Star Trek Discovery Season 2 Episode 12 Recap Run From the Future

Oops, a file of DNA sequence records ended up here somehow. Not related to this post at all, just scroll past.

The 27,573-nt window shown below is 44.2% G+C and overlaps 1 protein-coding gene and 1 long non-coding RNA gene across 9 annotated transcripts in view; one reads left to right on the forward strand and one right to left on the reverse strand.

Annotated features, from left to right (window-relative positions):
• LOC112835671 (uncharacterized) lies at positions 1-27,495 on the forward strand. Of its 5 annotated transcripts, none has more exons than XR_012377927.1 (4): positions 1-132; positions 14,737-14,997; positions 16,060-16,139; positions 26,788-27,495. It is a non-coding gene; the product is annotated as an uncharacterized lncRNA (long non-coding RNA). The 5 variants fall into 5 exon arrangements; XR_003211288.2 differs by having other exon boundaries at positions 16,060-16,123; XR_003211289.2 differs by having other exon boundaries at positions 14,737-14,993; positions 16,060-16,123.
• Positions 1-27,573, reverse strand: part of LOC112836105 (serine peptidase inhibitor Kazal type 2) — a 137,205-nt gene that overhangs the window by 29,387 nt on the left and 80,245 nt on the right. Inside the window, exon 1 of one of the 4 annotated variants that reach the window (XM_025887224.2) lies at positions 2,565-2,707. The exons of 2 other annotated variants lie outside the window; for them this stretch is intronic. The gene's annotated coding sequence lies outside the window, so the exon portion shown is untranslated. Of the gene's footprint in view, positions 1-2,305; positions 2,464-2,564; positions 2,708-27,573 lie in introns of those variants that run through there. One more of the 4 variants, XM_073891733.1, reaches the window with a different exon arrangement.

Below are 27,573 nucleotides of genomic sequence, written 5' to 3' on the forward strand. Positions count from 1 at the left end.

first_img Can you tell there are only two episodes left after this one? Things are clearly ramping up for a big finale, and it appears the Discovery might not make it out in one piece. After the big reveals of recent episodes, this season has become all about trying to change the future. Or rather, how to avoid a possible and increasingly likely future where an AI has wiped out all sentient life. The role of fate in the universe, how much of the future is malleable, those are interesting questions. Ones that Star Trek loves to chew on every now and then. The importance of the Discovery and Michael Burnham’s unpredictability, we learned last night, makes the future super malleable, at least at this moment in time. That’s why Captain Pike’s role here is so interesting.With Dr. Burnham pulled irrevocably back into the future, there’s nothing more for the Discovery to do but protect the Sphere data from Control and wait for more signals. The revelation that Dr. Burnham never heard of the signals caused exactly the debate you’d think it would. Can the crew even trust them? If Dr. Burnham wasn’t sending them, who is? Could they be Control setting a trap. And yeah, that’s possible. But they also have to consider that the signals led the Discovery to help people. Including the descendants of a people Dr. Burnham saved. Plus, something the show didn’t bring up, Dr. Burnham still could have sent the signals from a point even further in the future. Maybe they pulled her from a time before she’d sent them. To steal a phrase from another sci-fi series, wibbly wobbly timey-wimey stuff.Mary Chieffo as L’Rell; Anson Mount as Captain Pike; Shazad Latif as Tyler (Photo Credit: John Medland/CBS)As much as I’d be down for a full episode of this debate, Michael Burnham points out that it’s accomplishing nothing, and there are more pressing matters at hand. Considering there are two weeks left in the season, she makes a point. A new signal appears above a planet in Klingon space. Specifically, the monastery where Tyler and L’Rell sent their son. The Klingon monks there guard the time crystals, which are exactly what the crew needs to send the Sphere data into space where Control can’t get it. After an argument between L’Rell and Tyler about whether Tyler visiting their son would put him in danger, Pike elects to go. He really is the ideal Star Trek captain. He has the confidence and charisma of Kirk, with the compassion and dedication to Starfleet values of Picard. It’s too bad he won’t last.Pike elects to go retrieve a time crystal, and L’Rell warns him that difficult trials await him. He holds steadfast both to her and the guardian he meets at the monastery. With the fate of all sentient life at stake, he’s not going to leave empty-handed. As the old Klingon guardian leads him through the monastery, Pike is surprised to learn he’s talking to L’Rell and Tyler’s son. It’s an effect of the Time Crystals. Time moves much faster for the people who live near them. Trees grow instantly too, which is a cool visual effect. At this point, we’re wondering when these trials will start. Turns out there’s only one. It’s real rough, though.Doug Jones as Saru (Photo Credit: John Medland/CBS)What makes this plot about trying to change the future a bit bitterly ironic is Pike. This series takes place after “The Cage,” but before “The Menagerie.” We know what Pike’s future looks like already. It’s a burned, disfigured face and a robotic wheelchair that allows him to communicate in beeps. The Discovery can prevent Control from wiping out all life, but The Original Series already set Pike’s future in stone. And now Discovery has too. When Pike grabs hold of the Time Crystal, he sees his future. A ship being destroyed around him, he gets the crew to safety. He’s trapped on the bridge and an explosion burns his face. He flashes further forward and sees the life he’ll eventually lead. The future terrifies him, and he’s given a choice. Leave the time crystal and maybe prevent that future, or take the crystal and guarantee it. As Pike represents the best of Starfleet, it’s not even a choice. He’ll gladly sacrifice himself to have a shot at saving the universe.As cool and full of Trek fanservice as that story was, the B-plot was plenty exciting as well. As Star Trek: Discovery moves toward its season finale, these episodes are getting so much better. While Pike’s getting the time crystals, Burnham wants to investigate a Section 31 ship that checked in an hour late. She wants to go after Leland, hoping to destroy control as soon as possible. Acting Captain Saru gives her permission to go, and Spock goes with her. As he points out, Burnham’s mom can’t come back in time to save her anymore. That’s a nice way to raise the stakes in these final episodes. They can’t count on a last minute deus ex machina anymore.Ethan Peck as Spock; Ali Momen as Kamran Grant; Sonequa Martin-Green as Burnham (Photo Credit: Russ Martin/CBS)They come across a ravaged ship with one surviving crew member that served with Michael on the Shenzhou. He helps them get to the bridge of his ship so they can isolate Control and reboot the system. The whole story has the pacing of a good thriller. After we saw Control take over Leland last week, there isn’t anyone we can trust. That includes this crewmember. At this point, it’s not a matter of whether he’ll turn out to be Control, but when. As his dialog slowly starts to get more pro-AI while Spock is conveniently out of the room, Burnham grows more concerned. This is some great suspense here. We know the reveal is coming, we’re just growing increasingly anxious waiting for it.When the fight does happen, it’s fun, fast and scary. Even if Burnham does have main character invincibility at this point, watching the assimilation needle get ever closer to her eye is still unsettling. So is the part where, after Spock at least distracts the crewman with a failed Vulcan nerve pinch, Burnham phasers the guy multiple times and he keeps coming. She blows a giant hole in his chest and it doesn’t knock him down. Instead, a metallic Control goop comes out of him and speeds toward Burnham. For a brief second, it’s a full on horror movie until Spock figures out to magnetize the floor, stopping Control in its tracks.Tig Notaro as Reno (Photo Credit: John Medland/CBS)This whole excursion did more than provide the episode a few action beats. I mean, the action beats here were good enough that I wouldn’t have minded. Spock and Burnham learn that the whole situation was a trap for Burnham. She is the one variable the computer can’t predict. That’s why it’s so dead set on controlling her. That should make for some exciting situations over the next two episodes. So should the complication that ends the episode. After Pike returns to the Discovery, the ship finds itself approached by 30 Section 31 ships, all taking aim. The Discovery is outgunned and can’t run. Pike calls the Enterprise to receive the full crew of the Discovery, preparing for its destruction. Looks like the incident that burns Pike’s face is closer than we thought.This episode set us up for what’s sure to be two harrowing final episodes of the season, but it also managed to be plenty thrilling itself. It appears that as the show gets more episodes under its belt, it gets better at striking the balance between classic Star Trek storytelling and modern sci-fi action. It at least knows that action-oriented episodes don’t have to be entirely brainless. I’m excited to see where Discovery takes the series in Season Two’s final two episodes and beyond. I also appreciated the nice character moment between Jett Reno and Culber. She helps him start to realize that he needs Stamets just as much as Stamets needs him. He gets a second chance, which is way more than Reno got with her wife. It was a sweet, genuinely touching moment that gave me hope for this storyline. I just hope the show gives itself enough time to land it.Star Trek: Discovery streams Thursdays at 8:30 on CBS All AccessPreviously on Star Trek: Discovery:Star Trek Discovery Season 2 Episode 11Star Trek Discovery Season 2 Episode 10Star Trek Discovery Season 2 Episode 9 Stay on target ‘Star Trek: Picard’ Teases Troubled Patrick StewartHow Designers Achieved the Sci-Fi Sound Magic of ‘The Orville’ last_img read more